Q 78. Do the bread and wine become the real body and blood of Christ?
A 78. No. Just as the water of baptism is not changed into Christ’s blood and does not itself wash away sins but is simply a divine sign and assurance of these things, so too the holy bread of the Lord’s Supper does not become the actual body of Christ, even though it is called the body of Christ in keeping with the nature and language of sacraments.
Q 79. Why then does Christ call the bread his body and the cup his blood, or the new covenant in his blood, and Paul use the words, a participation in Christ’s body and blood?
A 79. Christ has good reason for these words. He wants to teach us that just as bread and wine nourish the temporal life, so too his crucified body and poured-out blood are the true food and drink of our souls for eternal life.
But more important, he wants to assure us, by this visible sign and pledge, that we, through the Holy Spirit’s work, share in his true body and blood as surely as our mouths receive these holy signs in his remembrance, and that all of his suffering and obedience are as definitely ours as if we personally had suffered and made satisfaction for our sins.
Justification by Jesus Christ through faith is the cornerstone of the Christian religion. There is nothing more distinctly Christian than this doctrine. During the Reformation, there was one thing that was debated almost as much as this doctrine and that was the theology of the Lord’s Supper.
One of the main points of argument came from the attempt at interpreting what was meant when Jesus broke the bread and poured the cup saying “this is my body” and “this is my blood.”
The Catholic view at this time is a doctrine known as transubstantiation and held that, in the moment of celebrating the Lord’s Supper, the physical bread and wine were transformed literally into Jesus actually body and blood. They believed that the actual loaf was Jesus’ actual body.
This, for the Reformers, was nothing more than “hocus pocus,” a belief that was intended to draw people to church for the purpose of communion. More than this, however, comes the notion that this didn’t follow with the revelation of Scripture or Jesus’ self-revelation either. Jesus also said that He was “the Good Shepherd” and that He was “the Gate.” Neither statement was meant to be factually accurate in that Jesus tended sheep or swung on hinges, but was in fact, a metaphor for the who Jesus was and what His ministry was about.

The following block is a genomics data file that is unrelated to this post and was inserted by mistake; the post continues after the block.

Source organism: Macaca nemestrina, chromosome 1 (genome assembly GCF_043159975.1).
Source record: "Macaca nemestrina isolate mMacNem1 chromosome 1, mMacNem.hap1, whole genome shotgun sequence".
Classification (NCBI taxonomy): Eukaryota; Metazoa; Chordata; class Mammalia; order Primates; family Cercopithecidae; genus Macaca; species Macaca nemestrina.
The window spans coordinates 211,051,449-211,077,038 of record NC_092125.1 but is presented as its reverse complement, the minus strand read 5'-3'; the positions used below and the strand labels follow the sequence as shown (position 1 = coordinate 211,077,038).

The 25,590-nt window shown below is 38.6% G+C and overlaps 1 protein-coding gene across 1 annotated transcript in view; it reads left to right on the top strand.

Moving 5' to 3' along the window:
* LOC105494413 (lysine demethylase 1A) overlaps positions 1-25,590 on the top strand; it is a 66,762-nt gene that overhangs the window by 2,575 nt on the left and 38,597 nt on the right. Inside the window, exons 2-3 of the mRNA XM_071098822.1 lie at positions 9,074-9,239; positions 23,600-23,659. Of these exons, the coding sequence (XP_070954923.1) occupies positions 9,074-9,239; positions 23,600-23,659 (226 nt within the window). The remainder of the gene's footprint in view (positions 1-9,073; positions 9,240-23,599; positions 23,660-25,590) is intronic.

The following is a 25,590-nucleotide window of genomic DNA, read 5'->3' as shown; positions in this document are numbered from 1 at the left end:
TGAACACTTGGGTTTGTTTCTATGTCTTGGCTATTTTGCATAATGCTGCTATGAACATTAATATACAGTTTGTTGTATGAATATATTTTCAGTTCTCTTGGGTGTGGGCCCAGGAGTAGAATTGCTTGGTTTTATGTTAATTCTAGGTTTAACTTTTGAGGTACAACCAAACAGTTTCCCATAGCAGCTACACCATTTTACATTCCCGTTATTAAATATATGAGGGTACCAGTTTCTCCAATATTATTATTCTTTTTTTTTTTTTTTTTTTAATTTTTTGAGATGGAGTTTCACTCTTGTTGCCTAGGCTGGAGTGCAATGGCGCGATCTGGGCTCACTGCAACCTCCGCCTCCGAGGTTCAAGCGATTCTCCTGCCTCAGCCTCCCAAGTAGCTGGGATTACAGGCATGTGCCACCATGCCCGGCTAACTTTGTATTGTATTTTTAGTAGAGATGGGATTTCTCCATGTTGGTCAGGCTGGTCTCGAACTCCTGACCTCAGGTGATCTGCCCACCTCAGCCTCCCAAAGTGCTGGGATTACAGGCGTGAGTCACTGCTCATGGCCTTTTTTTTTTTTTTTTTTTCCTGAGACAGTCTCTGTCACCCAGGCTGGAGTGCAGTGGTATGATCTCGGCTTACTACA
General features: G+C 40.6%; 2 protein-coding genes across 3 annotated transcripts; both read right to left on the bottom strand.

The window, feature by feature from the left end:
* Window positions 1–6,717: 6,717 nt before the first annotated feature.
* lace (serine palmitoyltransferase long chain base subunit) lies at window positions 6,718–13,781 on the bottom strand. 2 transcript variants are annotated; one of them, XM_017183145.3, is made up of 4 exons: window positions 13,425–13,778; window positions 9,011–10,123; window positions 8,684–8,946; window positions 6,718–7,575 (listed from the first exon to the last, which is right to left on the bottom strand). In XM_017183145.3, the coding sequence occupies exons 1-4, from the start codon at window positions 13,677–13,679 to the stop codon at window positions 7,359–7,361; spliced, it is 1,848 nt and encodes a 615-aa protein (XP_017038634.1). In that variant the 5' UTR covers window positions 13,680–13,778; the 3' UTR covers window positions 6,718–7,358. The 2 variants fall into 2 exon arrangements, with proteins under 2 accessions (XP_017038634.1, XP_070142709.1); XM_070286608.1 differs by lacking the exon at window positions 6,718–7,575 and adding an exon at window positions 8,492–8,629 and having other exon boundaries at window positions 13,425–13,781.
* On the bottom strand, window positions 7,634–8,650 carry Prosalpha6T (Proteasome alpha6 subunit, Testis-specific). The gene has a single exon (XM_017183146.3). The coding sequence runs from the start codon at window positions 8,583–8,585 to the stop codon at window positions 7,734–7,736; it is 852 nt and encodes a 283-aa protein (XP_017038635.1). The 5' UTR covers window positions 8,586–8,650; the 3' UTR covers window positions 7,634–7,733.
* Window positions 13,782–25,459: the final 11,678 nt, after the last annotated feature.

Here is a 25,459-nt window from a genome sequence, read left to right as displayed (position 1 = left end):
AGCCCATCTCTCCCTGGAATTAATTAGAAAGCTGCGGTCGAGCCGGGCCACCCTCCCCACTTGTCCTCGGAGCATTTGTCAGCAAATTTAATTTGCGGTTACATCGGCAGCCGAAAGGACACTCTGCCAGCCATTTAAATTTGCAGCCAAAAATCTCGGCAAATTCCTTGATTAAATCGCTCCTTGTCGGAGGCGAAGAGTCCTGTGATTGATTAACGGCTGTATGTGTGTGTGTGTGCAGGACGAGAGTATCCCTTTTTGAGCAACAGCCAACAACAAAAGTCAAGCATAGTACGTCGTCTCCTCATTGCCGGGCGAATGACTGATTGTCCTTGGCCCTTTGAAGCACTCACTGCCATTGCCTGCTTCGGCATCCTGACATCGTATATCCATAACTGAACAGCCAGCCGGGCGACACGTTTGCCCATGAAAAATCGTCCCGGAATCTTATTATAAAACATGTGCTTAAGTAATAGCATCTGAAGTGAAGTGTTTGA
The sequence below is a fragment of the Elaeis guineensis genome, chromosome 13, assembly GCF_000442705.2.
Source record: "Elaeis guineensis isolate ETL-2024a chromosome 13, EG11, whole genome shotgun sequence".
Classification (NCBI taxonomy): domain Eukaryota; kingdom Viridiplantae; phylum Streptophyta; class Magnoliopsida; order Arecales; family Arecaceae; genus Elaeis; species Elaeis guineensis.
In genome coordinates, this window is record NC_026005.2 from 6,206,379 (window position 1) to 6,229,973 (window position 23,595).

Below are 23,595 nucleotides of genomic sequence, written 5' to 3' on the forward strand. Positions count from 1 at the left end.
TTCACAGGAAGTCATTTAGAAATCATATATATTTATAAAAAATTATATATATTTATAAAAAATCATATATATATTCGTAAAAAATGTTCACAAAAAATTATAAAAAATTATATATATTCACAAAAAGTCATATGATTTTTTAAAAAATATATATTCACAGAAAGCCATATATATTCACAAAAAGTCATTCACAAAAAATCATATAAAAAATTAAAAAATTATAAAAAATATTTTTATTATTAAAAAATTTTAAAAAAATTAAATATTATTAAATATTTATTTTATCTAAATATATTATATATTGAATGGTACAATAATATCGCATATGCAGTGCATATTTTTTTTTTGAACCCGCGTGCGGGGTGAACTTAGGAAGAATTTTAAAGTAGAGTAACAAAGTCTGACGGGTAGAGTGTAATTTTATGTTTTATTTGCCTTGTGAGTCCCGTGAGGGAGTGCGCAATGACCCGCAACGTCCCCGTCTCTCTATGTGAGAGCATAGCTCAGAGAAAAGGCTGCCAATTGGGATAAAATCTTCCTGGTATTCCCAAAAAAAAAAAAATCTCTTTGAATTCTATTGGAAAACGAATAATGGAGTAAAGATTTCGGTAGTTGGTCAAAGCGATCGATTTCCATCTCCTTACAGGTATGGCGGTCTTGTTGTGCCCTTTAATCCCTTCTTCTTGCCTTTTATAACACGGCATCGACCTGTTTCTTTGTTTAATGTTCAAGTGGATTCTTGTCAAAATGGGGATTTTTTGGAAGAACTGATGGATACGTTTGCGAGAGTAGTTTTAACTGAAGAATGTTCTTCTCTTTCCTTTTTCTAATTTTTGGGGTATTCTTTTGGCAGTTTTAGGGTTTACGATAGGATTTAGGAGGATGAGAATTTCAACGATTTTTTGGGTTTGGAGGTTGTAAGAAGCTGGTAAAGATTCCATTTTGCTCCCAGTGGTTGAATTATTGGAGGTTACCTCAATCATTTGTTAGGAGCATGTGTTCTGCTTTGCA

To this doctrine, the Reformers had several thoughts:
Consubstantiation: Jesus physical Body and Blood were present alongside the physical bread and wine.
Memorial Meal: The Lord’s Supper was meant to be a time of remembrance of the sacrifice that Jesus made.
Spiritual Presence: That Jesus is really present during the celebration of the Lord’s Supper, that He indeed communes with us through the Holy Spirit, as we also remember Him. In this, we feast on Christ through faith and the experience of participating in the sacrament.
Why does this really matter, though? Each way of understanding it was trying to get at one thing: what does it mean when Scripture says that we are “participating” in the Body and Blood of Christ? How does that work and what purpose does that serve?
There are so many meanings and so much symbolism that is associated with the celebration of the sacraments. The Lord’s Supper is a memorial meal as well as a proclamation of the Gospel. It is a way in which we are spiritually nourished through a physical action.
Yet one thing that is uniquely important about celebrating Communion is that fact that it is a time in which we are invited to commune with God at His table. We are participating in exactly what we are: the Body of Christ. It is a reminder of who we are and of whose we are. It is a reminder that we are not in this alone, neither as individuals nor as a church. It is a confirmation of our identity as a child of God and as a part of His body through God’s grace, shown in Jesus one sacrifice, and accepted by faith in Him.